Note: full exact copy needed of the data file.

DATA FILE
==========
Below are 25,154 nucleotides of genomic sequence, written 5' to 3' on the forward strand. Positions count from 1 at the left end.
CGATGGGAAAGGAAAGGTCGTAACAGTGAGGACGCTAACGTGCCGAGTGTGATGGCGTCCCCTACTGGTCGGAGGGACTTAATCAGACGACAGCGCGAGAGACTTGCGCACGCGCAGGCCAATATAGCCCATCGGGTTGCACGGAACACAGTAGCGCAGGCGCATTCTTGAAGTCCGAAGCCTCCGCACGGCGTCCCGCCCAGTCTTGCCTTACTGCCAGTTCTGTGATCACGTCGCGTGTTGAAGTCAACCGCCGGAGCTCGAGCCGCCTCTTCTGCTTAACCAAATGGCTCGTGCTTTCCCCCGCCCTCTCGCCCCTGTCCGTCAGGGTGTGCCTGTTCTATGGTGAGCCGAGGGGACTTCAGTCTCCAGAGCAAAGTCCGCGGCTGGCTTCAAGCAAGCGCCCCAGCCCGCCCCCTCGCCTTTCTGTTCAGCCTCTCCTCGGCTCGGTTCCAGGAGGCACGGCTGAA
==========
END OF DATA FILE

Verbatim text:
Below are 25,154 nucleotides of genomic sequence, written 5' to 3' on the forward strand. Positions count from 1 at the left end.
CGATGGGAAAGGAAAGGTCGTAACAGTGAGGACGCTAACGTGCCGAGTGTGATGGCGTCCCCTACTGGTCGGAGGGACTTAATCAGACGACAGCGCGAGAGACTTGCGCACGCGCAGGCCAATATAGCCCATCGGGTTGCACGGAACACAGTAGCGCAGGCGCATTCTTGAAGTCCGAAGCCTCCGCACGGCGTCCCGCCCAGTCTTGCCTTACTGCCAGTTCTGTGATCACGTCGCGTGTTGAAGTCAACCGCCGGAGCTCGAGCCGCCTCTTCTGCTTAACCAAATGGCTCGTGCTTTCCCCCGCCCTCTCGCCCCTGTCCGTCAGGGTGTGCCTGTTCTATGGTGAGCCGAGGGGACTTCAGTCTCCAGAGCAAAGTCCGCGGCTGGCTTCAAGCAAGCGCCCCAGCCCGCCCCCTCGCCTTTCTGTTCAGCCTCTCCTCGGCTCGGTTCCAGGAGGCACGGCTGAA